Have you enjoyed the deliciousness of soft boiled eggs lately? The Damsel fears cooking them is becoming a lost art, and that’s what the Old School is all about.
Soft but firm whites. Yolks that are thick yet runny. Nothing snotty or goobery. Perfect.
People used to (anyone still? yes? yes?) eat them in egg cups that looked like this:
The eater would cut off the top with a knife and then scoop out the deliciousness, bite by bite. So old-fashioned, so yummy.
The Damsel adores them, although not in the precious little cups. She loves them scooped out onto a piece of sprouted-wheat toast with plenty of salt and pepper. HEAVEN.
But some people fear the soft boiled egg, thinking they’re too fussy or difficult. Let the Damsel put you instantly at ease. If you follow her easy instructions your soft boiled eggs will be PERFECT EVERY TIME.
Put an inch of water in a sauce pan and heat to a boil. You will feel strange doing this, but press forward. You are going to steam the eggs instead of submerge them. You will like doing it this way for several reasons, and the first lovely reason is: that inch of water will come to a boil more quickly than a full pot. Less waiting=good.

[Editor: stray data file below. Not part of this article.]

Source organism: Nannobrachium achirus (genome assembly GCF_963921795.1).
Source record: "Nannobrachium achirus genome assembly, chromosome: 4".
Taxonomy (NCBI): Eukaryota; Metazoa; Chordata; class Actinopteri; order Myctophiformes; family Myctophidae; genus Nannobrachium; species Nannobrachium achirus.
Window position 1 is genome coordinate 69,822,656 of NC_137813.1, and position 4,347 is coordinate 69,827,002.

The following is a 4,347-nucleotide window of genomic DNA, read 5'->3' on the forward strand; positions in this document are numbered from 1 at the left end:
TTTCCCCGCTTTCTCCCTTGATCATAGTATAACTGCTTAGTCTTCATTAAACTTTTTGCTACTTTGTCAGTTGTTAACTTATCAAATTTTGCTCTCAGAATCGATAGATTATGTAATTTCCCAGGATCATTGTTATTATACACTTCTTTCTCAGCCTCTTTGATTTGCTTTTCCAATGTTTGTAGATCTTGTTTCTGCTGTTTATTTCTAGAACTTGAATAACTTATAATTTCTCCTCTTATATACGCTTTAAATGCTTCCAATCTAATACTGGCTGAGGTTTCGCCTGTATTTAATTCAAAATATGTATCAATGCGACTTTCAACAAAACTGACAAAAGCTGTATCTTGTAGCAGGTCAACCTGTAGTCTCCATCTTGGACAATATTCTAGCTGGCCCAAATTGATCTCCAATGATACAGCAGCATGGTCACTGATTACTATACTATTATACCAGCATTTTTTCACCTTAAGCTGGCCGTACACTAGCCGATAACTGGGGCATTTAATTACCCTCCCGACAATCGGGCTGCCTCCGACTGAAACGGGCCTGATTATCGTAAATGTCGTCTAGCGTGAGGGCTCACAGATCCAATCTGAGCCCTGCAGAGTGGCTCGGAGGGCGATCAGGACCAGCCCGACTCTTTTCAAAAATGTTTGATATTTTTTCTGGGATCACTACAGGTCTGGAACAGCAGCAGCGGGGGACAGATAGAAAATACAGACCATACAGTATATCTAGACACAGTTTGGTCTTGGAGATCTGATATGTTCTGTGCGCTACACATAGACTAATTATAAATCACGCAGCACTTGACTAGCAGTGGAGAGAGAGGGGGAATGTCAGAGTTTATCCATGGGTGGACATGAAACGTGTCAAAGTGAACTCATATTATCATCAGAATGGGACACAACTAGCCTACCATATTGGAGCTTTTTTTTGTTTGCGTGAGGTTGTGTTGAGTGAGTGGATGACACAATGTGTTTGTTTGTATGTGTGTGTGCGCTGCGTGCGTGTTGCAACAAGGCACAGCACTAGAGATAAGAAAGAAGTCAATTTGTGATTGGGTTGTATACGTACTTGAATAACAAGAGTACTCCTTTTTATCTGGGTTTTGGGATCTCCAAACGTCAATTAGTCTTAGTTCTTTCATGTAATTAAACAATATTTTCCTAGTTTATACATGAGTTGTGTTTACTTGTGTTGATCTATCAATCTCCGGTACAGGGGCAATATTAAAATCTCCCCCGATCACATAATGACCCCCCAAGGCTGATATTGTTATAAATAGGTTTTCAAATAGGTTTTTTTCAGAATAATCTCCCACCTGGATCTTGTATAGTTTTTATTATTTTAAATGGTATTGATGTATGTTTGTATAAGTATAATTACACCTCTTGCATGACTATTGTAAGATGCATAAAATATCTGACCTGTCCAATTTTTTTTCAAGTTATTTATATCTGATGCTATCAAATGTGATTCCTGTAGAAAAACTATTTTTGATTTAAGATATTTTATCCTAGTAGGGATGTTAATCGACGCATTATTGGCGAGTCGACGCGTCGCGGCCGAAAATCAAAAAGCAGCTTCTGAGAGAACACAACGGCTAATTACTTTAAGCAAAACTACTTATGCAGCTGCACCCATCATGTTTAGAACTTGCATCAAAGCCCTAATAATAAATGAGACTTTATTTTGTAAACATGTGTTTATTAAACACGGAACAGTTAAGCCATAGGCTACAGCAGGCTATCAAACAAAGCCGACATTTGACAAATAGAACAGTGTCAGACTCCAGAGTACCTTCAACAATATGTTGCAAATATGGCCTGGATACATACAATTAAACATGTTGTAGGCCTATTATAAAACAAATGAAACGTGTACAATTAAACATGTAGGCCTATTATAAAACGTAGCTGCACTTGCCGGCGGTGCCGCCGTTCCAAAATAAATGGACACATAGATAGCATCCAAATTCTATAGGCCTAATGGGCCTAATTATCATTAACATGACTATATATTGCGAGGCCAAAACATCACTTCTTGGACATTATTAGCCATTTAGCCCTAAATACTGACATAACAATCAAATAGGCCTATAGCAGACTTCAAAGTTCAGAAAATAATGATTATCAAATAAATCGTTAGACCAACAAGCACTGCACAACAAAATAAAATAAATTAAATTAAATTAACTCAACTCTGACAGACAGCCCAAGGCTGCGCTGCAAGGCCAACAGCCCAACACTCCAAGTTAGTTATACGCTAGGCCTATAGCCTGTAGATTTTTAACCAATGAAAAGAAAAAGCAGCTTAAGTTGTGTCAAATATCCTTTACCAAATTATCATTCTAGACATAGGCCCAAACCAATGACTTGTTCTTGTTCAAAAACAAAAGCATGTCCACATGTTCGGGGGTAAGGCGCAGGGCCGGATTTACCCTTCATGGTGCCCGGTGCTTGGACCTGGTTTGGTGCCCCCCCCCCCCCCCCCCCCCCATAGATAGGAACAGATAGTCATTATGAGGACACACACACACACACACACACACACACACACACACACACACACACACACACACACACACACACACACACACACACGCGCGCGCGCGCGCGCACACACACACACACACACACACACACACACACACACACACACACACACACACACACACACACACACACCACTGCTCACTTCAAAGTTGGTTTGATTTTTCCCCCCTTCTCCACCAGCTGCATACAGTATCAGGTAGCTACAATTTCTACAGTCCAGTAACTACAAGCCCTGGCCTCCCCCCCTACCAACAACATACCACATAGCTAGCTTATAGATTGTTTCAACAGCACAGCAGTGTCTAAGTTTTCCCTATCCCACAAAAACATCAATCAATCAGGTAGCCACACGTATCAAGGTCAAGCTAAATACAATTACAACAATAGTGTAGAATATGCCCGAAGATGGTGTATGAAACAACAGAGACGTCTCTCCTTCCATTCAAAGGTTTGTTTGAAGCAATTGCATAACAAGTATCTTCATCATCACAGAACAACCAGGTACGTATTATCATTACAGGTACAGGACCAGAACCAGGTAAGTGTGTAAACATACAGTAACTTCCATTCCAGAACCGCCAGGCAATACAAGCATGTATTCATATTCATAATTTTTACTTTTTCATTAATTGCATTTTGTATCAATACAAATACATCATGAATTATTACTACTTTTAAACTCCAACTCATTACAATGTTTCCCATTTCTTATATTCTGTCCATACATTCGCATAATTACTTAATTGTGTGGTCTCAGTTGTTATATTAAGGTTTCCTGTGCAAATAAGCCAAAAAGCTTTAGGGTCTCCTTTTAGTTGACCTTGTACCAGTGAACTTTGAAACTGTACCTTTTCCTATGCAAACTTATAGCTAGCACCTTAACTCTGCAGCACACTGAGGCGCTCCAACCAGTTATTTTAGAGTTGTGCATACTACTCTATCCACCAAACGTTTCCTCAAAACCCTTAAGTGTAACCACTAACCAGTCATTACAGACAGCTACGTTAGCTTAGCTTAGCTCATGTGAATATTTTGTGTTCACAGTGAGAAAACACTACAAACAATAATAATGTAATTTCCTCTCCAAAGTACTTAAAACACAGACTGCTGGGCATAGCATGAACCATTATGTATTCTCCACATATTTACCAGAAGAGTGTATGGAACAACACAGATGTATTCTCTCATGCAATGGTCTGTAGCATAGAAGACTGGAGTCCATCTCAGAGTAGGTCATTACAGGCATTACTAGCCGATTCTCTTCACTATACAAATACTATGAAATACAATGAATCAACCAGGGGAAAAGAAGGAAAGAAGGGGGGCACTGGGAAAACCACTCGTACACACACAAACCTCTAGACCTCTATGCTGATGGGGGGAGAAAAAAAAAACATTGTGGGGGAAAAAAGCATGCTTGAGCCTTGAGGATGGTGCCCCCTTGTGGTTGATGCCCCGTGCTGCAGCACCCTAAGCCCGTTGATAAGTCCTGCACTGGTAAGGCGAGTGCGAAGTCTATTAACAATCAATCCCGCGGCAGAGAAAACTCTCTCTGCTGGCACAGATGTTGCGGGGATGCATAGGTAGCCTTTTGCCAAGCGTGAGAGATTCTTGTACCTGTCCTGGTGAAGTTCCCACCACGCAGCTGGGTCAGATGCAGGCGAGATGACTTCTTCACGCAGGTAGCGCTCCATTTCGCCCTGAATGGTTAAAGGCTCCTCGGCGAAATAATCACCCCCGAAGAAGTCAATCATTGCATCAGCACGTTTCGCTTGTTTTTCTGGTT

Carefully set the eggs into the inch of boiling water. This will also seem strange–the eggs sitting there with only a bit of water under and around them. Have faith.
Cover and set the timer for six minutes. You can turn the heat down a little if you like, but the water should remain boiling.
Reason #2 for steaming vs. boiling: you can do several eggs in the same pan, or just one, or whatever your egg desires are. It’s still six minutes. With the submerge method, the number of eggs would mess with the temperature of the water and then you’d wonder, do I cook it longer? or ? Not so here. You can have confidence that your eggs will not let you down.
When the six minutes is up, run a little cold water over the egg until you it’s cool enough to pick up with your fingers and do whichever type of surgery on it you desire–egg cup style, over toast, whatever. The egg inside will stay warm.
The Damsel cuts the eggshell in half with a butter knife, in the general vicinity of her toast, and then scoops all the yum out onto it. Use firm but delicate pressure to cut through the shell. You’ll get the hang of it right away.